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Tag Archives: mitigation

Could they?

Next week, the 19th session of the Conference of the Parties to the UNFCCC and the 9th session of the Conference of the Parties serving as the Meeting of the Parties to the Kyoto Protocol will be held in Warsaw. These sessions are a continuation of the process that included the important and internationally accepted Kyoto Treaty, and are building towards a final meeting with the intention of creating a binding, internationally agreed treaty on climate change mitigation, in 2015.

Not entirely surprisingly, the Abbott Coalition government will not be sending a Minister nor a senior representative. This omission is regarded as “highly unusual“, but from a government openly skeptical of the human impact on climate change (or the very existence of it) and hostile to most accepted forms of responding to it, it can perhaps be understood. It is disturbingly ironic that the Environment Minister, Greg Hunt, will instead be in Parliament trying to dismantle Australia’s world-leading attempt at carbon abatement through an emissions trading scheme whilst his international counterparts will be at a global conference discussing ways to implement exactly this kind of scheme.

More disturbingly, the government has cancelled consultations which were already planned with domestic business representatives and foreign diplomats to brief them on Australia’s stance at the talks. These consultations are traditionally held in advance of this annual meeting and some have suggested that their cancellation indicates rifts and disagreements within the Abbott government about the appropriate approach. But a more sinister possibility exists.

It is certainly possible that the meetings were cancelled because Australia effectively has no stance on the climate talks to offer; that the Cabinet is not united, the Abbott government has not had sufficient time to formulate an approach, and to engage in these consultations would reveal the extent of the disagreements. It’s also possible that the Abbott government thinks that climate change discussions are such a waste of time that the cancellation of these meetings is a cost-saving measure. But these are not the only possible explanations.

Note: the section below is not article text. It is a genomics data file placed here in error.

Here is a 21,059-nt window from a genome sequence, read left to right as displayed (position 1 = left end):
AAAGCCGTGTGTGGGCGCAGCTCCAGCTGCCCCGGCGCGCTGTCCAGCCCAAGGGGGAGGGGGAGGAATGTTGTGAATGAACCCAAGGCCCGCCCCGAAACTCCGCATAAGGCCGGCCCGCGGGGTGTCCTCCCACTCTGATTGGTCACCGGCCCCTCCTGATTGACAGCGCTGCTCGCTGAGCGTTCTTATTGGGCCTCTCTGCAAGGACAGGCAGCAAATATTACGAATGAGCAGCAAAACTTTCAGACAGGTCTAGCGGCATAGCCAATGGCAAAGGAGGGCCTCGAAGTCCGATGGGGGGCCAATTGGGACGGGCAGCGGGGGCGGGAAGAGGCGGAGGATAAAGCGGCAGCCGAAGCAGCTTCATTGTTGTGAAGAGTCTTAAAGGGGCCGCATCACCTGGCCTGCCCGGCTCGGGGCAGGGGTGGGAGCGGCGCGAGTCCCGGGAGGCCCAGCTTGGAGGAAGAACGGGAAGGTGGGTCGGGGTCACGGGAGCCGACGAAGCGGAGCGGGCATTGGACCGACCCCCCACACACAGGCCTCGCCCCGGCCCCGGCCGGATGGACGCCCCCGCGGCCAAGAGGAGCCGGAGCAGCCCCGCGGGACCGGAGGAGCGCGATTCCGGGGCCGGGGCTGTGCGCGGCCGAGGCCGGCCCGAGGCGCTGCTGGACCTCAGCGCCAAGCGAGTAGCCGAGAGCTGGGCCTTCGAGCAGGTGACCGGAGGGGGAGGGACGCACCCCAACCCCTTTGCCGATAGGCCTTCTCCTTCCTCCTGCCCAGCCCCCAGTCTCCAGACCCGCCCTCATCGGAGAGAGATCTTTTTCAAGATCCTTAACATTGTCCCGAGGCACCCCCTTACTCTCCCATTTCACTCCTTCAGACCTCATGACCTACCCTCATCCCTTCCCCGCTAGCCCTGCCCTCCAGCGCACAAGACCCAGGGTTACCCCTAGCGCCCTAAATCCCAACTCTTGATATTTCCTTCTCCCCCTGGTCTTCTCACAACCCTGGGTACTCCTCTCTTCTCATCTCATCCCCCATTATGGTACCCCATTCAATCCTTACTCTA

Whichever way the talks go, and whatever you think of anthropogenic climate change, Australia stands to lose, and lose big.

  • If climate change is real and goes unmitigated, we’re amongst the biggest losers in terms of environmental impact, with effects on health, productivity, real estate and loss of food security.
  • If climate change is not real but enforceable limits come into place, Australia’s biggest competitive advantage in the world – and pretty much the only one that matters under a Coalition government – is badly devalued. It’s known as a carbon bubble and the effects on Australia would be severe. If Australia can find no buyers for her coal, oil and gas, or the terms of trade for these resources decline, then Australia’s GDP goes through the floor. Cue huge unemployment, recession, social unrest – and if Australia failed to succeed in heroic efforts to retool for a new economy, failed state status would not be out of the question.

There are thus three major policy positions available.

  • If you don’t believe in climate change, the only position with integrity is to frustrate the creation of any kind of global, binding emissions standards. The imposition of these standards would needlessly and critically damage the Australian economy, and the Coalition is tying Australia ever more closely to the success of its carboniferous export markets.